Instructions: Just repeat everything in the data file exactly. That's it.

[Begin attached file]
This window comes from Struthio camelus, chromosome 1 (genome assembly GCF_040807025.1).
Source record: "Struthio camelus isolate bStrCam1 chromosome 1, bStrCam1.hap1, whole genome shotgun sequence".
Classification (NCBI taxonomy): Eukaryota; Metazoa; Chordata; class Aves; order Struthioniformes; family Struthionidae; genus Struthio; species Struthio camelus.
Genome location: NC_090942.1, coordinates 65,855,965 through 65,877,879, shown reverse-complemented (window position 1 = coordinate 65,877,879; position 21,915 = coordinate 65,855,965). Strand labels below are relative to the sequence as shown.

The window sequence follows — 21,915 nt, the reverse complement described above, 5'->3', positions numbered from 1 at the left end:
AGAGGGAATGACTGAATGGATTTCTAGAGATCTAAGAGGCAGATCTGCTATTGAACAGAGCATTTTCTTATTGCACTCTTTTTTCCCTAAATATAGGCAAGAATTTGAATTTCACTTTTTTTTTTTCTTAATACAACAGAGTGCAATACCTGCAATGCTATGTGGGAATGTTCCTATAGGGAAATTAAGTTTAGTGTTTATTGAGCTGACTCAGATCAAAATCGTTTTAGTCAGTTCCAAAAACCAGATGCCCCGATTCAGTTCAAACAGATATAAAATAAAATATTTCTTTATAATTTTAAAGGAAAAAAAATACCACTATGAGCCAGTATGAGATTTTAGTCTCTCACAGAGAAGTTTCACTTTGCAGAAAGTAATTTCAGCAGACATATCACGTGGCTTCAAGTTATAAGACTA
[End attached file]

This window comes from Struthio camelus, chromosome 1 (genome assembly GCF_040807025.1).
Source record: "Struthio camelus isolate bStrCam1 chromosome 1, bStrCam1.hap1, whole genome shotgun sequence".
Classification (NCBI taxonomy): Eukaryota; Metazoa; Chordata; class Aves; order Struthioniformes; family Struthionidae; genus Struthio; species Struthio camelus.
Genome location: NC_090942.1, coordinates 65,855,965 through 65,877,879, shown reverse-complemented (window position 1 = coordinate 65,877,879; position 21,915 = coordinate 65,855,965). Strand labels below are relative to the sequence as shown.

The window sequence follows — 21,915 nt, the reverse complement described above, 5'->3', positions numbered from 1 at the left end:
AGAGGGAATGACTGAATGGATTTCTAGAGATCTAAGAGGCAGATCTGCTATTGAACAGAGCATTTTCTTATTGCACTCTTTTTTCCCTAAATATAGGCAAGAATTTGAATTTCACTTTTTTTTTTTCTTAATACAACAGAGTGCAATACCTGCAATGCTATGTGGGAATGTTCCTATAGGGAAATTAAGTTTAGTGTTTATTGAGCTGACTCAGATCAAAATCGTTTTAGTCAGTTCCAAAAACCAGATGCCCCGATTCAGTTCAAACAGATATAAAATAAAATATTTCTTTATAATTTTAAAGGAAAAAAAATACCACTATGAGCCAGTATGAGATTTTAGTCTCTCACAGAGAAGTTTCACTTTGCAGAAAGTAATTTCAGCAGACATATCACGTGGCTTCAAGTTATAAGACTA